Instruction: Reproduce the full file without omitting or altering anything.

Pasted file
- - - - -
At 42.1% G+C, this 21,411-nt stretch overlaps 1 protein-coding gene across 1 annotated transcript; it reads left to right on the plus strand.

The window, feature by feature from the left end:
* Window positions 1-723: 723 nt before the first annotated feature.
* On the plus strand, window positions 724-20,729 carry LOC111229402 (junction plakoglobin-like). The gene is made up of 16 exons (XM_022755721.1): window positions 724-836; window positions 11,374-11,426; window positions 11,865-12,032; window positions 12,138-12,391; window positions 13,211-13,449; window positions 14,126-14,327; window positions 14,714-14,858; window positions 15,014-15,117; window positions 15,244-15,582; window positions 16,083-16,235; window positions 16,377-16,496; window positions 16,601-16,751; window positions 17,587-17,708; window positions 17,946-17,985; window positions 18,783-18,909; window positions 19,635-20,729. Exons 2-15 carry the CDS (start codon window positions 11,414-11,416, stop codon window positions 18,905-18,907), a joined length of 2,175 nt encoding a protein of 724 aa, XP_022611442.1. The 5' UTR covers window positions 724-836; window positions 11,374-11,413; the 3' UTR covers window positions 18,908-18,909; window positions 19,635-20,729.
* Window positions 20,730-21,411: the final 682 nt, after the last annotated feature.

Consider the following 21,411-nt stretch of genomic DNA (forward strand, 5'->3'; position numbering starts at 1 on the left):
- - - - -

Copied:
At 42.1% G+C, this 21,411-nt stretch overlaps 1 protein-coding gene across 1 annotated transcript; it reads left to right on the plus strand.

The window, feature by feature from the left end:
* Window positions 1-723: 723 nt before the first annotated feature.
* On the plus strand, window positions 724-20,729 carry LOC111229402 (junction plakoglobin-like). The gene is made up of 16 exons (XM_022755721.1): window positions 724-836; window positions 11,374-11,426; window positions 11,865-12,032; window positions 12,138-12,391; window positions 13,211-13,449; window positions 14,126-14,327; window positions 14,714-14,858; window positions 15,014-15,117; window positions 15,244-15,582; window positions 16,083-16,235; window positions 16,377-16,496; window positions 16,601-16,751; window positions 17,587-17,708; window positions 17,946-17,985; window positions 18,783-18,909; window positions 19,635-20,729. Exons 2-15 carry the CDS (start codon window positions 11,414-11,416, stop codon window positions 18,905-18,907), a joined length of 2,175 nt encoding a protein of 724 aa, XP_022611442.1. The 5' UTR covers window positions 724-836; window positions 11,374-11,413; the 3' UTR covers window positions 18,908-18,909; window positions 19,635-20,729.
* Window positions 20,730-21,411: the final 682 nt, after the last annotated feature.

Consider the following 21,411-nt stretch of genomic DNA (forward strand, 5'->3'; position numbering starts at 1 on the left):